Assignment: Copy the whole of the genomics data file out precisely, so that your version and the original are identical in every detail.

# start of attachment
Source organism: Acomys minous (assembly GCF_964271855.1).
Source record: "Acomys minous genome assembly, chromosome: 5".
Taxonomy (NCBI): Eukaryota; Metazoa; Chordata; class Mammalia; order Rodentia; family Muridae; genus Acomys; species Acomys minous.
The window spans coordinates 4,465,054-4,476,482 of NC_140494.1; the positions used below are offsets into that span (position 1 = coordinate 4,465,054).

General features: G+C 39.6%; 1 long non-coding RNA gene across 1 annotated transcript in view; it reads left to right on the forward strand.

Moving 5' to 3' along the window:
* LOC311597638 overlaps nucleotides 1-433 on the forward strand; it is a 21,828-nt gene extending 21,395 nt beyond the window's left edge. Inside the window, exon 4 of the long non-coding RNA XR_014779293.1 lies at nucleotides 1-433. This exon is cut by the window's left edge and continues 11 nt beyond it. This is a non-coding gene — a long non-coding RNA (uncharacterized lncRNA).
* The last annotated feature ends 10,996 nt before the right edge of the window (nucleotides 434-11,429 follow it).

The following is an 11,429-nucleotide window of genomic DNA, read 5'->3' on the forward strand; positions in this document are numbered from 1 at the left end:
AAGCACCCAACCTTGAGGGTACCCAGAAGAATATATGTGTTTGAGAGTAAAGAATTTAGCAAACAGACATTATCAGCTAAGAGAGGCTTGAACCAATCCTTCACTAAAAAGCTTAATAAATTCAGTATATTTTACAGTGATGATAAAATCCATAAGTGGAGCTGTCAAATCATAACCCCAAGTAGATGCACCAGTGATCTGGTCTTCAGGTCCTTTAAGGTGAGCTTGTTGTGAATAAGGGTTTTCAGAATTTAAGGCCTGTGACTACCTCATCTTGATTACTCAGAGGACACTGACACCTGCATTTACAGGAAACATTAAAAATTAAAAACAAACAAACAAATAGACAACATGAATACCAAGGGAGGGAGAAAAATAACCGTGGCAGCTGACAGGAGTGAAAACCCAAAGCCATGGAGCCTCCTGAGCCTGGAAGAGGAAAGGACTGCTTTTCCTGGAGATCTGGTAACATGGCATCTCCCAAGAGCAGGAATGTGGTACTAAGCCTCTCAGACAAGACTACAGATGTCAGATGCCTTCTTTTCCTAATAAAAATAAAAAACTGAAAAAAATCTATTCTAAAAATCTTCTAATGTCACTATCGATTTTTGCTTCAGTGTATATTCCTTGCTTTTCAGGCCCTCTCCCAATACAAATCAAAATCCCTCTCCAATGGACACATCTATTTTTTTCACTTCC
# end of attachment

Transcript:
Source organism: Acomys minous (assembly GCF_964271855.1).
Source record: "Acomys minous genome assembly, chromosome: 5".
Taxonomy (NCBI): Eukaryota; Metazoa; Chordata; class Mammalia; order Rodentia; family Muridae; genus Acomys; species Acomys minous.
The window spans coordinates 4,465,054-4,476,482 of NC_140494.1; the positions used below are offsets into that span (position 1 = coordinate 4,465,054).

General features: G+C 39.6%; 1 long non-coding RNA gene across 1 annotated transcript in view; it reads left to right on the forward strand.

Moving 5' to 3' along the window:
* LOC311597638 overlaps nucleotides 1-433 on the forward strand; it is a 21,828-nt gene extending 21,395 nt beyond the window's left edge. Inside the window, exon 4 of the long non-coding RNA XR_014779293.1 lies at nucleotides 1-433. This exon is cut by the window's left edge and continues 11 nt beyond it. This is a non-coding gene — a long non-coding RNA (uncharacterized lncRNA).
* The last annotated feature ends 10,996 nt before the right edge of the window (nucleotides 434-11,429 follow it).

The following is an 11,429-nucleotide window of genomic DNA, read 5'->3' on the forward strand; positions in this document are numbered from 1 at the left end:
AAGCACCCAACCTTGAGGGTACCCAGAAGAATATATGTGTTTGAGAGTAAAGAATTTAGCAAACAGACATTATCAGCTAAGAGAGGCTTGAACCAATCCTTCACTAAAAAGCTTAATAAATTCAGTATATTTTACAGTGATGATAAAATCCATAAGTGGAGCTGTCAAATCATAACCCCAAGTAGATGCACCAGTGATCTGGTCTTCAGGTCCTTTAAGGTGAGCTTGTTGTGAATAAGGGTTTTCAGAATTTAAGGCCTGTGACTACCTCATCTTGATTACTCAGAGGACACTGACACCTGCATTTACAGGAAACATTAAAAATTAAAAACAAACAAACAAATAGACAACATGAATACCAAGGGAGGGAGAAAAATAACCGTGGCAGCTGACAGGAGTGAAAACCCAAAGCCATGGAGCCTCCTGAGCCTGGAAGAGGAAAGGACTGCTTTTCCTGGAGATCTGGTAACATGGCATCTCCCAAGAGCAGGAATGTGGTACTAAGCCTCTCAGACAAGACTACAGATGTCAGATGCCTTCTTTTCCTAATAAAAATAAAAAACTGAAAAAAATCTATTCTAAAAATCTTCTAATGTCACTATCGATTTTTGCTTCAGTGTATATTCCTTGCTTTTCAGGCCCTCTCCCAATACAAATCAAAATCCCTCTCCAATGGACACATCTATTTTTTTCACTTCC